K. Tell me of a print project / exhibition / contribution you are most proud of?

M. The graduate degree show stands out for me. It represents the progression of work over a three year period and shows your development as an artist. There is a strong sense of community as well , your peers and tutors have a huge impact on your experience. You share ideas, concepts and struggles which all contribute to the formation of your exhibition, so it was lovely to share that experience with them and see what they had also achieved.

K. Do you have a favourite print or series you can tell us about?

M. My favourite series would again have to be from the graduate degree show, my exhibition was titled 'Confronting Meat'. Using meat as the theme within my practice, I wanted to challenge preconceived perceptions of beauty. The abject form of meat usually steers towards the revolting and grotesque or is conventionally looked at as unfitting. In confronting the initial feeling of discomfort I wanted to push boundaries and show the vulnerability surrounding its nature and portray the meat as something less threatening.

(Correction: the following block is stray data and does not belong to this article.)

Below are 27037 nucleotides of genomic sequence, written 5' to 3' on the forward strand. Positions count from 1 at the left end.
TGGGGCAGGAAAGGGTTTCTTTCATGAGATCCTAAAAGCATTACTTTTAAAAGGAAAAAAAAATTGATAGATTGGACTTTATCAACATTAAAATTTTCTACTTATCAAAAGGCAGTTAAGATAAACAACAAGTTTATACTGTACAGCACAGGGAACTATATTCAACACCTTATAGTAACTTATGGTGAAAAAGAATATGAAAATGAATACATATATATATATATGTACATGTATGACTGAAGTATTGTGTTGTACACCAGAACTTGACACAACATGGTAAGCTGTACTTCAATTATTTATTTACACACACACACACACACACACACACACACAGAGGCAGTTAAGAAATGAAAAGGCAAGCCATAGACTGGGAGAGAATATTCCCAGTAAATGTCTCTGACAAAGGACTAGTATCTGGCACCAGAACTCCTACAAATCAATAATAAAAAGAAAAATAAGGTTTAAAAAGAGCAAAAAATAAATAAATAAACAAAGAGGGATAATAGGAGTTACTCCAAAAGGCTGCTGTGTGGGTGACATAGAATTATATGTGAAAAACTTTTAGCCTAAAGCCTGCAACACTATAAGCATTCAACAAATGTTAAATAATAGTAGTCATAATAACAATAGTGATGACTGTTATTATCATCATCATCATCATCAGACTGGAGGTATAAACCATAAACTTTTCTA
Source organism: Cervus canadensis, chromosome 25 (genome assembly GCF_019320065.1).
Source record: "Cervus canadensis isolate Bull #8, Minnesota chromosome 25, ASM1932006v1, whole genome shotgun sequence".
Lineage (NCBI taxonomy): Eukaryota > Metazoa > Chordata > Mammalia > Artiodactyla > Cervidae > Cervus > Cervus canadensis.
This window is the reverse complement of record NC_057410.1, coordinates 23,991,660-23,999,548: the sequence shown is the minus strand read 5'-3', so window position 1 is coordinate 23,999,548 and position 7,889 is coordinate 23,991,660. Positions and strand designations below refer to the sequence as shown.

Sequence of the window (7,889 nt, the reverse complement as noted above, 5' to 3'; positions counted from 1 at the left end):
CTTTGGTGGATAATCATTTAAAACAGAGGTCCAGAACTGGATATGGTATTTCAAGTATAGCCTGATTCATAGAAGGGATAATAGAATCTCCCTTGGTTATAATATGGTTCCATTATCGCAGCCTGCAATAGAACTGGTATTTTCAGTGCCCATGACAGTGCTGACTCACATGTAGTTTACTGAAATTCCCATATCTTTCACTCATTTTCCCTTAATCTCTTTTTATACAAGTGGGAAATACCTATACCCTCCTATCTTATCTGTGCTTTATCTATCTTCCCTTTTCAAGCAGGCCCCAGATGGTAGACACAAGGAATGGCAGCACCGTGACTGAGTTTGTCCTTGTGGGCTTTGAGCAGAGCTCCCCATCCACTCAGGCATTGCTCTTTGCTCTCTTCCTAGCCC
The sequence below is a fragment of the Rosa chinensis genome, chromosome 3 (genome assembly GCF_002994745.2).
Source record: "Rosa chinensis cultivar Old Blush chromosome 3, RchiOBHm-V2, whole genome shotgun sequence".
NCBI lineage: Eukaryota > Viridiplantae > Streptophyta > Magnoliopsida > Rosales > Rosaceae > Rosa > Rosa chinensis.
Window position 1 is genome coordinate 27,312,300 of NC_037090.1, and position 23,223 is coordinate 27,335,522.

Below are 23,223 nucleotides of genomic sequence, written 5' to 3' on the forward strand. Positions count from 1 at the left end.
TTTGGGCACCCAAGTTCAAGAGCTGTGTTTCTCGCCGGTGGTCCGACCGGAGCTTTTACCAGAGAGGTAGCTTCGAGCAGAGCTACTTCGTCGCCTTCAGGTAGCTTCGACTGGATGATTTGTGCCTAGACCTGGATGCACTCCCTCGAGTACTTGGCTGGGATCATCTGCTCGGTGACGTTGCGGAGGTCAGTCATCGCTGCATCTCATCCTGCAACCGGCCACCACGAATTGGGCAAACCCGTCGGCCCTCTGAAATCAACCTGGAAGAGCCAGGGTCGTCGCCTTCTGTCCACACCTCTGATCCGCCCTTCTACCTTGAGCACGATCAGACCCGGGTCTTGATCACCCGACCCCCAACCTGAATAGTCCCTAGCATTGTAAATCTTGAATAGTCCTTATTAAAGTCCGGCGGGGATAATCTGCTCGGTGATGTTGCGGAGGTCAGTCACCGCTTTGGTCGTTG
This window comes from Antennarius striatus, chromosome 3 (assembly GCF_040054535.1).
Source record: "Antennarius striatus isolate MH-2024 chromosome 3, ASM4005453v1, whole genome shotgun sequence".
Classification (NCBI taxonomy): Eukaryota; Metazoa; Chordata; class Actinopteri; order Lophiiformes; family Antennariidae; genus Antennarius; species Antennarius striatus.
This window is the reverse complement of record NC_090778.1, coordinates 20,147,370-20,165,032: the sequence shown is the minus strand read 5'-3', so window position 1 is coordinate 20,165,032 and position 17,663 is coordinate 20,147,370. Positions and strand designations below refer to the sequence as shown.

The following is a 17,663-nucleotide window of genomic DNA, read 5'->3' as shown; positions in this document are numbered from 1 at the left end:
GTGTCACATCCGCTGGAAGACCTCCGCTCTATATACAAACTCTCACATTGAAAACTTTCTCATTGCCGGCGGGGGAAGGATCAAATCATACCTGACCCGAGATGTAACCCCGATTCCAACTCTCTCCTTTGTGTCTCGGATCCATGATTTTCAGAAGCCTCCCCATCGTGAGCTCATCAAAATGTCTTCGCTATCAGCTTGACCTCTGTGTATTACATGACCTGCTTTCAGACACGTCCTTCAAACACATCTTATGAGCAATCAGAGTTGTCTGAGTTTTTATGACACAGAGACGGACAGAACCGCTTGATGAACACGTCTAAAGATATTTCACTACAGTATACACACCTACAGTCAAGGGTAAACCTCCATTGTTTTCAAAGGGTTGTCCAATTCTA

K. Do you have a preferred process and why?

M. My work is primarily approached from a drawing perspective so etching is my preferred process. It allows me to achieve fine line and detail. With etching there is an element of both surprise and control. I like to play with this and try to find the right balance between both. I'll throw plates on the ground and stand on them to make marks before I start to work the plate.

K. Do you have a favourite quote from an artist / poem / book?

M. “Flesh and meat are life. If I paint red meat as I paint bodies it is just because I find it very beautiful. I don’t think that anyone has really understood that. Ham, pig, tongues, sides of beef seen in the butchers window, all that death, I find it very beautiful. And it's all for sale- how unbelievably surrealistic! " Francis Bacon.

K. How are you coping during Covid- 19 lockdown; have you made any new work or future plans?